The Antiquities Detective Answers Readers’ Questions, April 2, 2022 | Information about antiquities and teaching history

Origins of the wooden bowl: This wooden bowl has been in our family for over 100 years, according to my late mother. She remembered my grandmother who made bread dough there. She used it to make salads.

I think it’s maple. It measures 14 inches in diameter and about 5 inches high. What can you tell me about it and its value, if any?

FMC, Fort Lauderdale, Florida

To respond: This is no ordinary wooden bowl. From your photo, you have a burl bowl from the early 19th century.

In early America, wood was so plentiful that woodworkers had a choice of burls (gnarled, gnarled protrusions that grew on trees). It was used as part of the design and decorated. Pieces were used as everything from bowls to spoons and trays.

These days, collectors pay top dollar for good examples. In a retail setting, your bowl could sell for over $400.

Boot Jack Found in Accommodation: We recently bought an old Victorian house and are renovating it. In the house we found this old iron object that looks like an insect. At the bottom there is still a paper tag attached. It reads “National Sewing Machine Co., Belvidere, ILL.”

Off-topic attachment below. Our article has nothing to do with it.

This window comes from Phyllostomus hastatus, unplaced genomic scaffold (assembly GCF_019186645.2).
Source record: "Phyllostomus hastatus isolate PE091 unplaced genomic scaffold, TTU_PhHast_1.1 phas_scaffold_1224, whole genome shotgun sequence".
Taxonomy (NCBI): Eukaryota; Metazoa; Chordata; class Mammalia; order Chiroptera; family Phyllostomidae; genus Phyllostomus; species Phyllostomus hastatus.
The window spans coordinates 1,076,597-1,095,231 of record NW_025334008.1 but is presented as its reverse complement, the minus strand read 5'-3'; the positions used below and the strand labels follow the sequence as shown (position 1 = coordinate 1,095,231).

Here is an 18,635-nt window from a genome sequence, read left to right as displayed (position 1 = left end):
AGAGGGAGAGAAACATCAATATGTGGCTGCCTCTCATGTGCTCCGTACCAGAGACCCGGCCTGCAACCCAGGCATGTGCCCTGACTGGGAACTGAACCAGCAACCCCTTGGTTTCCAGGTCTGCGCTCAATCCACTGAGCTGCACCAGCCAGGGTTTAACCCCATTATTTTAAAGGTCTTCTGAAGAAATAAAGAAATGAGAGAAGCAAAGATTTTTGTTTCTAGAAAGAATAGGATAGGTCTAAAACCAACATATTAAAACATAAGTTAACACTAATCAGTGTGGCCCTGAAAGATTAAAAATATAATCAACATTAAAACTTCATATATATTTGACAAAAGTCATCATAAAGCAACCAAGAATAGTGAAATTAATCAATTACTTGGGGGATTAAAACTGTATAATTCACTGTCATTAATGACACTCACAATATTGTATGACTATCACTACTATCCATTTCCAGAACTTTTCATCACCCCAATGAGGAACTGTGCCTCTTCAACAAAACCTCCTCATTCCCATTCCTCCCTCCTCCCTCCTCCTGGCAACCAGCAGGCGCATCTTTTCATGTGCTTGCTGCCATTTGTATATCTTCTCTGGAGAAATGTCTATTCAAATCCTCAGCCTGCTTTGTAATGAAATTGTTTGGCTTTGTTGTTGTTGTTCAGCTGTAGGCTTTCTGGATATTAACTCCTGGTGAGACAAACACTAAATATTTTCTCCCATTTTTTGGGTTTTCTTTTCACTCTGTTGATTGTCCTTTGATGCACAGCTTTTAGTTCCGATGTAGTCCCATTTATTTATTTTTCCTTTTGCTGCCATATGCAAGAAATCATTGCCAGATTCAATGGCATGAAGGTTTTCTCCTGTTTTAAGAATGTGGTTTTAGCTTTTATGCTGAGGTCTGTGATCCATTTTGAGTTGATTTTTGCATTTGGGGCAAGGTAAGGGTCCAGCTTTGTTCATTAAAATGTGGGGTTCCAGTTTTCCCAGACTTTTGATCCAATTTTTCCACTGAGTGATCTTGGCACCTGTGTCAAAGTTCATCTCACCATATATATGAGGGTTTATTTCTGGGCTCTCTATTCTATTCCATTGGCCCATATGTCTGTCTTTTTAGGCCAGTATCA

The thing is about 9 inches long. What does this have to do with sewing machines? Is it worth it or should I throw it in the trash?

GL, Boynton Beach, Florida

To respond: Wow! You have an antique boot jack.

It was an important object in the 19th century for those who wore boots. Basically, it was placed near the back door of a house to help remove the tall boots that were fashionable at the time. When low lace-up shoes became popular in the late 19th century, they became obsolete.

Boot jacks have been made in many forms, from your beetle to guns. Iron, brass and wood were materials used.

The National Sewing Machine Co. made many items unrelated to sewing machines.

There are reproductions of your Beetle starter jack, however, yours is genuine and a collector could pay up to $700.

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Antique Fancy Lighter: This interesting table lighter has always been on our living room coffee table. It belonged to my late father, a former army pilot in World War II.

I’m curious about its history and value.

It comes in the form of an airplane. I think it’s chrome metal. When the nose of the plane is pressed down, the lighter mechanism comes out of the cockpit. It is signed “Dunhill” at the bottom.

CM, Des Moines, Iowa

To respond: You have a Dunhill lighter made in 1954.

The history of lighters dates back to 1823, when Johann Wolfgang Dobereiner created an object that emitted sparks.

However, the first automatic lighter known as the Pist-O-Liter was created by Ronson in 1910, in the form of a pistol.

Your lighter is chrome and represents the famous F-86 Saber jet plane. It’s a popular collectible and finds buyers for $300 or more.

About Oscar L. Smith

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